Drennen (M.P.A., '04), news of any pedestrian death
in San Francisco is difficult to hear. The fatalities, 14 just last
year, could have been avoided, she says. "That's what fuels the
work I do."
As executive director of Walk SF, a pedestrian advocacy group, Drennen
secures funding for crosswalk improvements, educates the public on road
safety and encourages traffic enforcement. She's found an ally in San
Francisco Police Chief Heather Fong (B.A., '82;
M.A., '88), who has overseen "ped stings," collaborations
with Walk SF that cite drivers who fail to yield to pedestrians in crosswalks.
The work requires an intricate knowledge of government policy, much
of which Drennen learned as an intern at San Francisco City Hall, where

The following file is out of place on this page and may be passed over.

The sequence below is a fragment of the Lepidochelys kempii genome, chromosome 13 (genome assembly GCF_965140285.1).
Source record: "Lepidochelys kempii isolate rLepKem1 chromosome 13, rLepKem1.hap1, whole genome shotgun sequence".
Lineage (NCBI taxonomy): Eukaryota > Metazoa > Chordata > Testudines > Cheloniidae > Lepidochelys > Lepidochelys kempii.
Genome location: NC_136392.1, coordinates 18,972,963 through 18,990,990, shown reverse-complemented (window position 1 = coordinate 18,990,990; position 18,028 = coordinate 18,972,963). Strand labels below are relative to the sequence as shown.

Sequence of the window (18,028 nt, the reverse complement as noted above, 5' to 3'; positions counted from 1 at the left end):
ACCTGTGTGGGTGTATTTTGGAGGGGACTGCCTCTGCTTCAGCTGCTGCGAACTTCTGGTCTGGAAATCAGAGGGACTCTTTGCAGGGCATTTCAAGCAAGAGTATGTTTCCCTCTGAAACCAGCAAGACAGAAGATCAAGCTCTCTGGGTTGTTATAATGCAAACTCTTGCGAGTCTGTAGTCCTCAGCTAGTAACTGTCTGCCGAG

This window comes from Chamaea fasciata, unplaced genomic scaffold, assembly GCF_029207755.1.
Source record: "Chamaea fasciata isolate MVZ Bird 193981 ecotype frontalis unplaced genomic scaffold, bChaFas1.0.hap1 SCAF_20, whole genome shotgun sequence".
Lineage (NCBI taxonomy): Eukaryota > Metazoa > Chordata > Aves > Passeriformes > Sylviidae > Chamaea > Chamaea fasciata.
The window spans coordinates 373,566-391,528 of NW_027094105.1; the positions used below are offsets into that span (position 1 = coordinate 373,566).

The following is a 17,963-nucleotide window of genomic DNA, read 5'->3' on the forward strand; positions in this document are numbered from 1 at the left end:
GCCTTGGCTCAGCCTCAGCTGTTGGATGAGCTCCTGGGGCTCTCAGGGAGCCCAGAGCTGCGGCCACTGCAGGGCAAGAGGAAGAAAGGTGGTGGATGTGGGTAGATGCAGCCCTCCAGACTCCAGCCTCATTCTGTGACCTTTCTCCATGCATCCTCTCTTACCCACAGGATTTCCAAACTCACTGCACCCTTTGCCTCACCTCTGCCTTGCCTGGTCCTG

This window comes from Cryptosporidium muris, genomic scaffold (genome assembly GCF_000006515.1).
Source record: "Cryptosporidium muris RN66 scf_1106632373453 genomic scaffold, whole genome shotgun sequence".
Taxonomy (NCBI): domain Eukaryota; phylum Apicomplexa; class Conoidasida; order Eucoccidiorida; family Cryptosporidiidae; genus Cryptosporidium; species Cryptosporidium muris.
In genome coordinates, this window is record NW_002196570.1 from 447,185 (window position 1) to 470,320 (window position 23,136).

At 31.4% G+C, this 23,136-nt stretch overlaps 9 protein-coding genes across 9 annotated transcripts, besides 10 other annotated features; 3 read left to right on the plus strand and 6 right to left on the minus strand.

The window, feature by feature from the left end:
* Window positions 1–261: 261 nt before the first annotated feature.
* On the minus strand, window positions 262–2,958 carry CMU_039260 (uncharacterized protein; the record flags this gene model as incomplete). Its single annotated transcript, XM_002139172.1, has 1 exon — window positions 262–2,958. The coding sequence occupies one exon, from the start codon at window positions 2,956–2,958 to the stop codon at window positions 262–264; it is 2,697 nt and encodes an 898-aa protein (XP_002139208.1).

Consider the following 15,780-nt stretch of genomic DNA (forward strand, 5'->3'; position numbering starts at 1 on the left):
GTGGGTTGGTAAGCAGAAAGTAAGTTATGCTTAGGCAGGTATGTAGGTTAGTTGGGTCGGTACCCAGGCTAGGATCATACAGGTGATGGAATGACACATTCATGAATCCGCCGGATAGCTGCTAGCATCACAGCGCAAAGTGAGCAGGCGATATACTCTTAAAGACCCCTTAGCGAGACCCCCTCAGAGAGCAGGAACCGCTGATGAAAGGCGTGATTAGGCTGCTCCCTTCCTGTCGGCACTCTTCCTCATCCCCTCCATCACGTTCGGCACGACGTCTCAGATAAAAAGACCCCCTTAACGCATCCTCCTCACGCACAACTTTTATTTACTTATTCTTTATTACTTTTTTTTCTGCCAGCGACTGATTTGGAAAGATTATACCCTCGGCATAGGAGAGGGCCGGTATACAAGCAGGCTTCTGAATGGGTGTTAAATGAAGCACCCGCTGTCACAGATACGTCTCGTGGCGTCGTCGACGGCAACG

she worked closely with Supervisor Tom Ammiano (M.A.,
'65). He recommended her for the Master of Public Administration
Program at SF State.
Drennen stood out as "extremely bright, articulate, thoughtful,"
Assistant Professor Corey Cook says.
Her master's project, which proved that bicycle lanes had a positive
effect on small businesses in the city, won the 2004 California State
University Student Research Competition. Professor Genie Stowers, director
of the public administration program, describes it as "a high-quality,
very useful research project that was a great example of the kind of
balance between theory and practice that our program tries to do."
Drennen plans to run for a position on the BART Board of Directors in